Vitche-Boul Ra Conjures Eternity
by Maddie Hopfield
Talk to me, babies.
Vitche-Boul Ra voices the command over the blackness of the Zoom. It does not take long before their performance becomes a conjuring of sorts. The question in my audience-mind expands from who is speaking to what is speaking. Ra self-identifies as a Transhumanist Folk-Theurgist and possesses an undeniable other-worldly magic as a performer. Still, I was surprised to feel their energy so clearly through a computer screen.
Talk to me, babies.
I am joined online by several others, all of our cameras and mics turned off as we listen to these initial sonic offerings. The showing is part of the Radical Black Art and Performance Series, curated by Philadelphia-based artist Arien Wilkerson and presented by Contemporary Art Galleries at UCONN. Again, Ra’s deep voice drifts in:
I have a dream of blackness, excuse me, I mean darkness...
The accent in their speech is almost Transylvanian as they cycle through chants, incantations. Recurring words: darkness, slimy, plushy, warm, dream. Blackness. Darkness. At times the performance jumps into the chat box, the language occasionally slipping into AAVE, alternate spellings evocative of olde English or Paganism, and other unnamed dialects. Perhaps a language of Vitche’s own.
o kruise the thumb into mid heir and feed me
before I get hungry.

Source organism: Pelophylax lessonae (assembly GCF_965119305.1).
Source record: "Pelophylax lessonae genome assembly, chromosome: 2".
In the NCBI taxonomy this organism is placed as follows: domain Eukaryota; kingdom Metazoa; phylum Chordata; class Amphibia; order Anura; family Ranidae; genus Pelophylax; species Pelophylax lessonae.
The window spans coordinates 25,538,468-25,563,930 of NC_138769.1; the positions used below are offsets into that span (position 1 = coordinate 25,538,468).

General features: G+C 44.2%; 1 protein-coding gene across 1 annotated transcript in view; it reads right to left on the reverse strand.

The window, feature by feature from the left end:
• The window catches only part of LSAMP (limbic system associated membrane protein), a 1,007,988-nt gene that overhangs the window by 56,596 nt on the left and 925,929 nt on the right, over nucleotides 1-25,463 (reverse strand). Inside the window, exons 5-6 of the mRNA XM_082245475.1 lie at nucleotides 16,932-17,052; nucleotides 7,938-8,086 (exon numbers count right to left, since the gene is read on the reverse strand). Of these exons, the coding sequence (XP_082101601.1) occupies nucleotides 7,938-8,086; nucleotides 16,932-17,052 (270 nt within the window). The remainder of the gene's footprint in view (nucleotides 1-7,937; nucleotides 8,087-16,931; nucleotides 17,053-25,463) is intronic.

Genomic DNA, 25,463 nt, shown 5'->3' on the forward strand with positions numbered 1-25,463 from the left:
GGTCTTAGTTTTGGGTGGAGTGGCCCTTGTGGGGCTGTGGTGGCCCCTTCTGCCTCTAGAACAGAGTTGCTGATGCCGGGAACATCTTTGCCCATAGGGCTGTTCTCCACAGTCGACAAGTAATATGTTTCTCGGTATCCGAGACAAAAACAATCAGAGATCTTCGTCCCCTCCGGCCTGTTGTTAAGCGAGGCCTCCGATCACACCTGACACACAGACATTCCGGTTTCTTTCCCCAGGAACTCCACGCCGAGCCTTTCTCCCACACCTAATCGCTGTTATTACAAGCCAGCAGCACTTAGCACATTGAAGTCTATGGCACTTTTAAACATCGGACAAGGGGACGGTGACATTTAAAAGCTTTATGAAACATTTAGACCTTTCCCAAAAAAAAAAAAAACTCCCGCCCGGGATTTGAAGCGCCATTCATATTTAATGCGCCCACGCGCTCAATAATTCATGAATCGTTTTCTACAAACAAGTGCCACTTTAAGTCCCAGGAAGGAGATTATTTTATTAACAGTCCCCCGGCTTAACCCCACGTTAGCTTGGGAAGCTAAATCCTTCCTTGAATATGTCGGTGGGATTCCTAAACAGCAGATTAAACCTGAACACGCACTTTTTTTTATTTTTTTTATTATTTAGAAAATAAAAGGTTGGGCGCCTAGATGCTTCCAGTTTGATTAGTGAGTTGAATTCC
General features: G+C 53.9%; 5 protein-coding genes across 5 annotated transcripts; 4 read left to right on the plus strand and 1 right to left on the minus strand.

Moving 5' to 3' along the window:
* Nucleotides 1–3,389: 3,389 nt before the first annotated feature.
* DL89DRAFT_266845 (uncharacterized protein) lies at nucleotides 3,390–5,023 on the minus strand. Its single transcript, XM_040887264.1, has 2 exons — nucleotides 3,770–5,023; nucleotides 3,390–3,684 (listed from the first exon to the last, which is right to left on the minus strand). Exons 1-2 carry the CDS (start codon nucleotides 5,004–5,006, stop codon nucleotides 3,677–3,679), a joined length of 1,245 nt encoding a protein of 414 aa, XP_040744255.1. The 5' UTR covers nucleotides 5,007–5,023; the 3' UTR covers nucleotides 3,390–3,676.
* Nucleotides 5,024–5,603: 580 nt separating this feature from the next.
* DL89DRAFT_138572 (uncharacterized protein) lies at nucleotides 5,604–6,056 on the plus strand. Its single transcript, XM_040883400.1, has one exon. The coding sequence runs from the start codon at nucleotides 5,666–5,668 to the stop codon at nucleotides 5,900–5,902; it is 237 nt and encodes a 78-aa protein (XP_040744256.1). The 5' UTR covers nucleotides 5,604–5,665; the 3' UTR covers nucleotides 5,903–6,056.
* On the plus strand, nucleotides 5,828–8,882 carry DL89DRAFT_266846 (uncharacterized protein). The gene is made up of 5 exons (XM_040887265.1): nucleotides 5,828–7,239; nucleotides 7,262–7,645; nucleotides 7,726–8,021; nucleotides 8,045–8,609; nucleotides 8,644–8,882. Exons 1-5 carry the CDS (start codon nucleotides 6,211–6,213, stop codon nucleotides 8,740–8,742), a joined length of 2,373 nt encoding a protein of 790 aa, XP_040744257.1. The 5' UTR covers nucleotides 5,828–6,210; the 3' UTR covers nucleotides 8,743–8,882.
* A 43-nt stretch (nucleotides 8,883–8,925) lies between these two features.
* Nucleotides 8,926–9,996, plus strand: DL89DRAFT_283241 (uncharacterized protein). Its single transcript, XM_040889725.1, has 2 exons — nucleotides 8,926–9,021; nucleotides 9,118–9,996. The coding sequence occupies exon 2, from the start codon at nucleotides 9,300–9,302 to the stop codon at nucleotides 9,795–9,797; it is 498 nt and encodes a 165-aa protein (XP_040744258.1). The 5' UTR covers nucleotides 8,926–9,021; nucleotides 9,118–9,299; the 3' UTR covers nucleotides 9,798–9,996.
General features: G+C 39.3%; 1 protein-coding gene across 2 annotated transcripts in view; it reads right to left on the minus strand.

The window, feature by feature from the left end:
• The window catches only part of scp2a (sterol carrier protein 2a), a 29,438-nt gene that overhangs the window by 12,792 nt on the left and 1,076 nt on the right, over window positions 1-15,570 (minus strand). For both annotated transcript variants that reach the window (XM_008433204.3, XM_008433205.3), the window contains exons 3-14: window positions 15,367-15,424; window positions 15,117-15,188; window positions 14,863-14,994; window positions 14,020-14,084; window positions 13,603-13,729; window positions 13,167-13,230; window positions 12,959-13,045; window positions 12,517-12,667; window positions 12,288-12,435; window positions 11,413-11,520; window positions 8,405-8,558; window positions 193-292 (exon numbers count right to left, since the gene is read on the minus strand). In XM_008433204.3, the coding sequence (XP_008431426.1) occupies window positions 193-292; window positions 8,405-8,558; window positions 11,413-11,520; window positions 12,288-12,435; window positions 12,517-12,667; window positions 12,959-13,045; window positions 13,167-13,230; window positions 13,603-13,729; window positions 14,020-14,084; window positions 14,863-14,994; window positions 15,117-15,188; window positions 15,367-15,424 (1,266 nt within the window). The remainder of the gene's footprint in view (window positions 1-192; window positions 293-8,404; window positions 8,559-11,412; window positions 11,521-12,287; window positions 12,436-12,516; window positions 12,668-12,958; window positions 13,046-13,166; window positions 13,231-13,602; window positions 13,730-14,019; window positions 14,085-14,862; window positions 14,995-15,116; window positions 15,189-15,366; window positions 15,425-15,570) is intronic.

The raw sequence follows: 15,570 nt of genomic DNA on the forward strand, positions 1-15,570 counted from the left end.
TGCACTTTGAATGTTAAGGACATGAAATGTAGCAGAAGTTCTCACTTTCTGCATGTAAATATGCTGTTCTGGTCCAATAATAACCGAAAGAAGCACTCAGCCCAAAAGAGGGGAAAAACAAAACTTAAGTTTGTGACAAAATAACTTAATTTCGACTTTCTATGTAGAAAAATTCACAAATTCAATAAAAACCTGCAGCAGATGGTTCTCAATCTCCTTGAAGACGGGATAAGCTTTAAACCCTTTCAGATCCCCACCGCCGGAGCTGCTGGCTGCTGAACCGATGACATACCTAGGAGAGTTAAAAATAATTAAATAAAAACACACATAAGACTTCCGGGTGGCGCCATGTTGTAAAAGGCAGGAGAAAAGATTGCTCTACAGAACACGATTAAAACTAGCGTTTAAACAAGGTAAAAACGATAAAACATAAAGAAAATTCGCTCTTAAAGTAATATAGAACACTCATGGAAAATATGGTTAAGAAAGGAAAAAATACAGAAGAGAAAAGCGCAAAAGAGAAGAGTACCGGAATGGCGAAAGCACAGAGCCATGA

Feed me before I get angry.
I watch the steadily updating chatbox. What does It want? Suddenly on screen appears an entity with crystalline nails, a figure draped in mylar, a bleach blonde ponytail long enough to grace the floor. Ra’s cold blue contacts echo like portals on their brown skin. “Do I look like a baby, bitch?” The switch is instant: the voice is here, now, and distinctly Black and femme. They drip yogurt onto their face with one hand, holding an open banana in the other. “Strawberry yogurt? Banana? Shhheeei… I came here to eat.” But who or what is hungry? And what does it look like to be fed?
Over the course of the hour we witness Ra channel several different beings. One shakes and rocks, singing, “Tell me something good…” over and over. He reminds me of a houseless person one might see walking around the subways of Philadelphia. One being screams in a shrill tone, their voice nearly breaking, “F….U...N….G...U...S!!!!” evoking a possessed creature. Yet another serves it to us, their hands swirling, wrists curling into voguing shapes. I begin to think of these characters as Philly ghosts, drifting in and out of my screen. I am reminded of Jumatatu Poe’s research on “the switching,” or the improvisational practice which allows us “the immediate re-design of ourselves into other creatures, or other ways of being our innate creatures.” Just as we become acquainted with a new being, Ra switches them up on us.
At the post show talk-back, we reflect on portals, mirrors, and glass. Their ultimate fantasy is to perform in a glass box forever—you can see their eyes light up at the thought. In a way, through the medium of the screen, Ra did enclose themselves, and their conjurings, into a see-through box of sorts. Their practice of realm-shifting evokes a crystal with many facets, catching one specific beam of light in one moment and a totally different one in the next. Though Ra admits to not yet having or even desiring language to describe the work, I am hungry for the entryway their words will one day provide.
The Radical Black Art and Performance Series, curated by Arien Wilkerson, had events running throughout February for Black History Month.
And forever in reflexive fade., Radical Black Art and Performance Series, UCONN Contemporary Art Galleries, Vitche-Boul Ra, Zoom, February 11.
 Excerpt from class description for “The Switching” written by Jumatatu Poe.
By Maddie Hopfield
March 7, 2021